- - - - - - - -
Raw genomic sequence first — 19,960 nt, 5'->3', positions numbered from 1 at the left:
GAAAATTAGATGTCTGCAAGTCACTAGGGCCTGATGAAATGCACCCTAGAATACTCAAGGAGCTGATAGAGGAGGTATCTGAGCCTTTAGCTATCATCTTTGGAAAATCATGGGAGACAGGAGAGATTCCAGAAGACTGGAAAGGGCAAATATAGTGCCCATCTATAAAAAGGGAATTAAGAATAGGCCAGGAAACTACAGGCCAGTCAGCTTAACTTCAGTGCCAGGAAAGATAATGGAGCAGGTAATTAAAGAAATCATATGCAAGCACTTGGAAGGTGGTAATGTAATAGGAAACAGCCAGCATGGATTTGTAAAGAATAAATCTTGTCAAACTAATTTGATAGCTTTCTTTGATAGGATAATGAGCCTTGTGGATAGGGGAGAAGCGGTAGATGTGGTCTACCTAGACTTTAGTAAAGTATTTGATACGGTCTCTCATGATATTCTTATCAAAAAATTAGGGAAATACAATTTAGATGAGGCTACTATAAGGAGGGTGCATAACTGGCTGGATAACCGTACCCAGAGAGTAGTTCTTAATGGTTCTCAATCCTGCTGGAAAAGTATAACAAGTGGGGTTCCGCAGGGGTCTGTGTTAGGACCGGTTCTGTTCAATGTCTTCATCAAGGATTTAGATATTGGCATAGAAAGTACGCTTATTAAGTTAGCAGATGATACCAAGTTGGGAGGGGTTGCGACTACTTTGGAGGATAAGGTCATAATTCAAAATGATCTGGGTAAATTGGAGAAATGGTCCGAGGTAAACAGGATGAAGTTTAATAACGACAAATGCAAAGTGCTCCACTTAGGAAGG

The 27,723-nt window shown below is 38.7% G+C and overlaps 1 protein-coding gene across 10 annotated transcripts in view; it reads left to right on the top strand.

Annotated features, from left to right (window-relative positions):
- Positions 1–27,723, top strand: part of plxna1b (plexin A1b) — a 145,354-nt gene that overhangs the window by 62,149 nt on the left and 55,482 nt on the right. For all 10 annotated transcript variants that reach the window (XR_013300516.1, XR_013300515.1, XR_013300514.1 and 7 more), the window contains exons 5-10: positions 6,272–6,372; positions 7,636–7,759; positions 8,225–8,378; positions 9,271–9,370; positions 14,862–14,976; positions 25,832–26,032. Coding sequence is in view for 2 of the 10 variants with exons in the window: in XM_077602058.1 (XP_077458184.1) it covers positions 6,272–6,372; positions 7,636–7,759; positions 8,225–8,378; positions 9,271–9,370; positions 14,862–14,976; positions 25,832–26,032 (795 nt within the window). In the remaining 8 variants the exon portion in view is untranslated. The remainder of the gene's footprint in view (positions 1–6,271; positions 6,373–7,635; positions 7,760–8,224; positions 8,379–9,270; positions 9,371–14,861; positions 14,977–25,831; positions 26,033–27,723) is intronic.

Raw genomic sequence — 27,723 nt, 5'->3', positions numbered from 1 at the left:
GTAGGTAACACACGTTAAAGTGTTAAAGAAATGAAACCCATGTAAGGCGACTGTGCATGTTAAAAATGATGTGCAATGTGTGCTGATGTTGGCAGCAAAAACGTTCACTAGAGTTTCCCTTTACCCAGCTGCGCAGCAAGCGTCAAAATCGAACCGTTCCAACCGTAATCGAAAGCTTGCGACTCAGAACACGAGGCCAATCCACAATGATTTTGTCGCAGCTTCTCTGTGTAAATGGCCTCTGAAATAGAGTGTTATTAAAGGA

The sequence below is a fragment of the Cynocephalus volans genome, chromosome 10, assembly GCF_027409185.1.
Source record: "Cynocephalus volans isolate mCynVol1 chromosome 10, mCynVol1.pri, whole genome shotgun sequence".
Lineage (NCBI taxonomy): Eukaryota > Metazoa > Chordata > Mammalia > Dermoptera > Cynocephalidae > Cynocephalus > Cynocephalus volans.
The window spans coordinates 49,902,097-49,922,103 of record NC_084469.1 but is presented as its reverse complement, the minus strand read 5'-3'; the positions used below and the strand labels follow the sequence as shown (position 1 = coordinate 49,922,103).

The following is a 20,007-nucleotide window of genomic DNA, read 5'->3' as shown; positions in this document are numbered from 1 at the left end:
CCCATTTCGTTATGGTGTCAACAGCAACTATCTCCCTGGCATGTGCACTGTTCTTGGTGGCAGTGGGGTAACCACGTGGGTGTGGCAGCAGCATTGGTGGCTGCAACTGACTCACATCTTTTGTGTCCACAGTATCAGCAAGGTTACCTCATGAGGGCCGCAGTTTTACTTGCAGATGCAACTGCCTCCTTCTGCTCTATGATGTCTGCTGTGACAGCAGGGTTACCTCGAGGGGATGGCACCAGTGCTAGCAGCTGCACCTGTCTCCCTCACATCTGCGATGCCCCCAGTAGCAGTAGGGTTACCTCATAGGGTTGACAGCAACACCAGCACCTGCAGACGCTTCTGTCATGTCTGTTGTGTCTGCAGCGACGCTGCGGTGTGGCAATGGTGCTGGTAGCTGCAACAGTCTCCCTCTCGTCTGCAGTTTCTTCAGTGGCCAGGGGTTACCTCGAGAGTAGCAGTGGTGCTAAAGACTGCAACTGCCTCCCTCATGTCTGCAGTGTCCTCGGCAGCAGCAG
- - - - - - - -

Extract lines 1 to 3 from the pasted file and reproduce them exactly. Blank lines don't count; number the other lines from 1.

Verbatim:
Raw genomic sequence first — 19,960 nt, 5'->3', positions numbered from 1 at the left:
GAAAATTAGATGTCTGCAAGTCACTAGGGCCTGATGAAATGCACCCTAGAATACTCAAGGAGCTGATAGAGGAGGTATCTGAGCCTTTAGCTATCATCTTTGGAAAATCATGGGAGACAGGAGAGATTCCAGAAGACTGGAAAGGGCAAATATAGTGCCCATCTATAAAAAGGGAATTAAGAATAGGCCAGGAAACTACAGGCCAGTCAGCTTAACTTCAGTGCCAGGAAAGATAATGGAGCAGGTAATTAAAGAAATCATATGCAAGCACTTGGAAGGTGGTAATGTAATAGGAAACAGCCAGCATGGATTTGTAAAGAATAAATCTTGTCAAACTAATTTGATAGCTTTCTTTGATAGGATAATGAGCCTTGTGGATAGGGGAGAAGCGGTAGATGTGGTCTACCTAGACTTTAGTAAAGTATTTGATACGGTCTCTCATGATATTCTTATCAAAAAATTAGGGAAATACAATTTAGATGAGGCTACTATAAGGAGGGTGCATAACTGGCTGGATAACCGTACCCAGAGAGTAGTTCTTAATGGTTCTCAATCCTGCTGGAAAAGTATAACAAGTGGGGTTCCGCAGGGGTCTGTGTTAGGACCGGTTCTGTTCAATGTCTTCATCAAGGATTTAGATATTGGCATAGAAAGTACGCTTATTAAGTTAGCAGATGATACCAAGTTGGGAGGGGTTGCGACTACTTTGGAGGATAAGGTCATAATTCAAAATGATCTGGGTAAATTGGAGAAATGGTCCGAGGTAAACAGGATGAAGTTTAATAACGACAAATGCAAAGTGCTCCACTTAGGAAGG

The 27,723-nt window shown below is 38.7% G+C and overlaps 1 protein-coding gene across 10 annotated transcripts in view; it reads left to right on the top strand.